Since 2015, over 1 million refugees have made the treacherous journey over land and sea to seek asylum in Europe. When they arrive, refugees are crammed into refugee camps to wait for asylum interviews with the authorities. After the 2016 EU Turkey Deal, refugees arriving to the Greek islands are not allowed to leave at least until their admissibility interview is completed or they are classified as vulnerable cases.
The most notorious refugee camp, Moria, on the Greek island of Lesvos, was built to house 2,500 refugees and currently houses over 16,000. These are, among other nationalities Syrian, Afghan and Congolese men, women and children fleeing the worst circumstances imaginable. Many have been abused or taken advantage of during their journeys. According to a Doctors Without Boarders report, at least 60% of the population of Moria has been a victim of Sexual & Gender Based Violence.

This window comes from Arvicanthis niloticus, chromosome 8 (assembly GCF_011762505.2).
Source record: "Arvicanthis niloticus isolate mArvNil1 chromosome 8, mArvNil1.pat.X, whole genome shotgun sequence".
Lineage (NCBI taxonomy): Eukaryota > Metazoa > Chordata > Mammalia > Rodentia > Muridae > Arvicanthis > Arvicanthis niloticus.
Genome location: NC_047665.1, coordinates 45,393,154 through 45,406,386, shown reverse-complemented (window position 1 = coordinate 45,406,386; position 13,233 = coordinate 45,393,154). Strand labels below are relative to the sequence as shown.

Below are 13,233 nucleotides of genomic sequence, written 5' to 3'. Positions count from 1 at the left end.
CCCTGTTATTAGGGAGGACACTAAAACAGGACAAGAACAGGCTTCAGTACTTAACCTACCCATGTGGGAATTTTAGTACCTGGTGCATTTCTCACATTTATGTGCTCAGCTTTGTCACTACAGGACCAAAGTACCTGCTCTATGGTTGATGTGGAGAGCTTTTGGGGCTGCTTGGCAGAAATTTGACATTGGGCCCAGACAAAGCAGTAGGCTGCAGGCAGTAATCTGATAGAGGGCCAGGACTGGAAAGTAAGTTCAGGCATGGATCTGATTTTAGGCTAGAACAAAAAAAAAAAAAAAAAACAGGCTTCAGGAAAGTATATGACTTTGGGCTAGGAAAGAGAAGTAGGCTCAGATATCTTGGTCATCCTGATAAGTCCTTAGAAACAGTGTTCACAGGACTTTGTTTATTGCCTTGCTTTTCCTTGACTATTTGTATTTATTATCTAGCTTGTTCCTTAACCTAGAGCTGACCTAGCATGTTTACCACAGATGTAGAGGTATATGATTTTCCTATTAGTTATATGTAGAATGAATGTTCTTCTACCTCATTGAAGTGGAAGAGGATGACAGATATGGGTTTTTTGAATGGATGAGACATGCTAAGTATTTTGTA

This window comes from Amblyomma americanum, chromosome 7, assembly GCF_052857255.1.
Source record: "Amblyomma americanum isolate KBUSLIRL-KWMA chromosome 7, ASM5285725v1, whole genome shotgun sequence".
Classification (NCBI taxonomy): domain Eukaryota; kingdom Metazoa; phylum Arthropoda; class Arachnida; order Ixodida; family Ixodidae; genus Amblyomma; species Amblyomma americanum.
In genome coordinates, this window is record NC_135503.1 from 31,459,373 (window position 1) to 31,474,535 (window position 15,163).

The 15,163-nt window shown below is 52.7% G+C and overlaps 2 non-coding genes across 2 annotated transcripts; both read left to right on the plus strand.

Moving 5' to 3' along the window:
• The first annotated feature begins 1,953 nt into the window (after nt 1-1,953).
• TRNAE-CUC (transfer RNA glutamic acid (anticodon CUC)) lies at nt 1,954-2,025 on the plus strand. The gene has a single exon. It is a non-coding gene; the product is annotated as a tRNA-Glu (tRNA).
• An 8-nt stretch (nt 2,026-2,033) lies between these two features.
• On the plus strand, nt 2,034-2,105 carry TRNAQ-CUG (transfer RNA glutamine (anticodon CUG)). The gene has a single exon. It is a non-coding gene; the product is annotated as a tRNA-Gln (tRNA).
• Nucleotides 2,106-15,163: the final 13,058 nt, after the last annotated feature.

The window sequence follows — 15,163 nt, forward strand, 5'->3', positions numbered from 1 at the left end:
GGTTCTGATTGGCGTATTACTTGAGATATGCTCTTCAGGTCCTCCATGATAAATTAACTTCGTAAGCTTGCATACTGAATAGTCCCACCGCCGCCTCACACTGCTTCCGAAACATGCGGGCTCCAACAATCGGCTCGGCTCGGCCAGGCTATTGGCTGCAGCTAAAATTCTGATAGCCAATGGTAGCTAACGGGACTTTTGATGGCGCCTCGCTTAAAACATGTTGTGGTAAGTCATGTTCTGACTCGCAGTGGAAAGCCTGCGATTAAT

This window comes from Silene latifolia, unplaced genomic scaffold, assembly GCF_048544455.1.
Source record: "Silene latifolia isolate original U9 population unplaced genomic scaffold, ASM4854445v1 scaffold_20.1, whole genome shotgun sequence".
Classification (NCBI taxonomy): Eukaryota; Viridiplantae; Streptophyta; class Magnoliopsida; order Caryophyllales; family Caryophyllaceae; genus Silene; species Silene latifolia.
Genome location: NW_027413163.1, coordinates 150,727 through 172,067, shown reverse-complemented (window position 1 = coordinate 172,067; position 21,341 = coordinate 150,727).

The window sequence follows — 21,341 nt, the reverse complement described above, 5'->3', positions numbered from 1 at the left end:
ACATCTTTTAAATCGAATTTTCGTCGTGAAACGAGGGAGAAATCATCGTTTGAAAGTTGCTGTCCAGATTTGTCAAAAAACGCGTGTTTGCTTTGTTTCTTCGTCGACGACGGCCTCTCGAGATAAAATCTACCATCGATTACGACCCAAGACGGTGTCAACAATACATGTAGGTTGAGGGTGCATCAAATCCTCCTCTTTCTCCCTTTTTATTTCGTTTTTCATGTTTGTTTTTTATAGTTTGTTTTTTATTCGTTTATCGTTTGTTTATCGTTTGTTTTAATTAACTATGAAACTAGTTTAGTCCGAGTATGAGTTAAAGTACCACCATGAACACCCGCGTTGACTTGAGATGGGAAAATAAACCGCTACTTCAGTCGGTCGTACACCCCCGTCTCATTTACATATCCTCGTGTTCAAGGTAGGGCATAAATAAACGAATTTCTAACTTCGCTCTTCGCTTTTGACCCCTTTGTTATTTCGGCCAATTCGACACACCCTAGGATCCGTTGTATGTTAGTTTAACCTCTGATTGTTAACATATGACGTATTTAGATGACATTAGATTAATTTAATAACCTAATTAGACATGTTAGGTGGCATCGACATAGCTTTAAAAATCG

While much of the attention in the West has moved on to other issues the flow of refugees to Europe’s borders continues. In 2018 over 30.000 asylum seekers arrived.
THE SITUATION IN LESVOS
Refugees continue to arrive to the overloaded, understaffed and poorly equipped asylum system in Lesvos. As a result, they are pressed into asylum interviews - which are often the only determining factor for their asylum application - in most cases without any preparation. These are foreigners in a strange land who do not speak the language. They are asked questions about the traumatic experiences that forced them to take their belongings and flee, while living in inhumane conditions and with limited information about the status of their asylum applications.
Proper preparation by professionals is vital for refugees to properly tell their stories.
Psychological examinations and medical evaluations are needed to document their traumas.
Research is necessary to buttress factual claims about the conditions in the locations from which they fled.
FENIX is made up of volunteer professionals from around the world who provide this vital assistance on the ground.